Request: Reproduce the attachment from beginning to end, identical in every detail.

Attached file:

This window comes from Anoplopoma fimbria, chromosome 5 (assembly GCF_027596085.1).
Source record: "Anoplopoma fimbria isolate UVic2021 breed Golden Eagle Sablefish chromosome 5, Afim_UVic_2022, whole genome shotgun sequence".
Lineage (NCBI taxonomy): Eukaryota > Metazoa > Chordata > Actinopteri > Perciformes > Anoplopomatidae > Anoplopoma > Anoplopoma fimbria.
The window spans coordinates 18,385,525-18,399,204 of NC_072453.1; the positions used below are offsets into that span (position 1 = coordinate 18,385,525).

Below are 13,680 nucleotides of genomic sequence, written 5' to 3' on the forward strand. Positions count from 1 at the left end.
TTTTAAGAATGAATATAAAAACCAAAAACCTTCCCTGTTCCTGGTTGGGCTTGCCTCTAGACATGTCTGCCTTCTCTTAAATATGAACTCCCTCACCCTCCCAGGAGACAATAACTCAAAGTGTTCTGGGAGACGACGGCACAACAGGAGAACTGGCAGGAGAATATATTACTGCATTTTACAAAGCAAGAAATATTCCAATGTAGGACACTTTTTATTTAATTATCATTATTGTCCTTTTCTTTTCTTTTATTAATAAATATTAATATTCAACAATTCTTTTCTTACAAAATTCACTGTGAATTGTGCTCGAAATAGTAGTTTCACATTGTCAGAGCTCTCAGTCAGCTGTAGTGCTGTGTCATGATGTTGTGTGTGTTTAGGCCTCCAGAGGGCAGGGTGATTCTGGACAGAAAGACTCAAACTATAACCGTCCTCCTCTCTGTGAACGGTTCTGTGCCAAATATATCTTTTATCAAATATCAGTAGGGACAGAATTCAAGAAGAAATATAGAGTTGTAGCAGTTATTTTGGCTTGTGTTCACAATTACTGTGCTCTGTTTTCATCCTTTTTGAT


This window comes from Anoplopoma fimbria, chromosome 5 (assembly GCF_027596085.1).
Source record: "Anoplopoma fimbria isolate UVic2021 breed Golden Eagle Sablefish chromosome 5, Afim_UVic_2022, whole genome shotgun sequence".
Lineage (NCBI taxonomy): Eukaryota > Metazoa > Chordata > Actinopteri > Perciformes > Anoplopomatidae > Anoplopoma > Anoplopoma fimbria.
The window spans coordinates 18,385,525-18,399,204 of NC_072453.1; the positions used below are offsets into that span (position 1 = coordinate 18,385,525).

Below are 13,680 nucleotides of genomic sequence, written 5' to 3' on the forward strand. Positions count from 1 at the left end.
TTTTAAGAATGAATATAAAAACCAAAAACCTTCCCTGTTCCTGGTTGGGCTTGCCTCTAGACATGTCTGCCTTCTCTTAAATATGAACTCCCTCACCCTCCCAGGAGACAATAACTCAAAGTGTTCTGGGAGACGACGGCACAACAGGAGAACTGGCAGGAGAATATATTACTGCATTTTACAAAGCAAGAAATATTCCAATGTAGGACACTTTTTATTTAATTATCATTATTGTCCTTTTCTTTTCTTTTATTAATAAATATTAATATTCAACAATTCTTTTCTTACAAAATTCACTGTGAATTGTGCTCGAAATAGTAGTTTCACATTGTCAGAGCTCTCAGTCAGCTGTAGTGCTGTGTCATGATGTTGTGTGTGTTTAGGCCTCCAGAGGGCAGGGTGATTCTGGACAGAAAGACTCAAACTATAACCGTCCTCCTCTCTGTGAACGGTTCTGTGCCAAATATATCTTTTATCAAATATCAGTAGGGACAGAATTCAAGAAGAAATATAGAGTTGTAGCAGTTATTTTGGCTTGTGTTCACAATTACTGTGCTCTGTTTTCATCCTTTTTGAT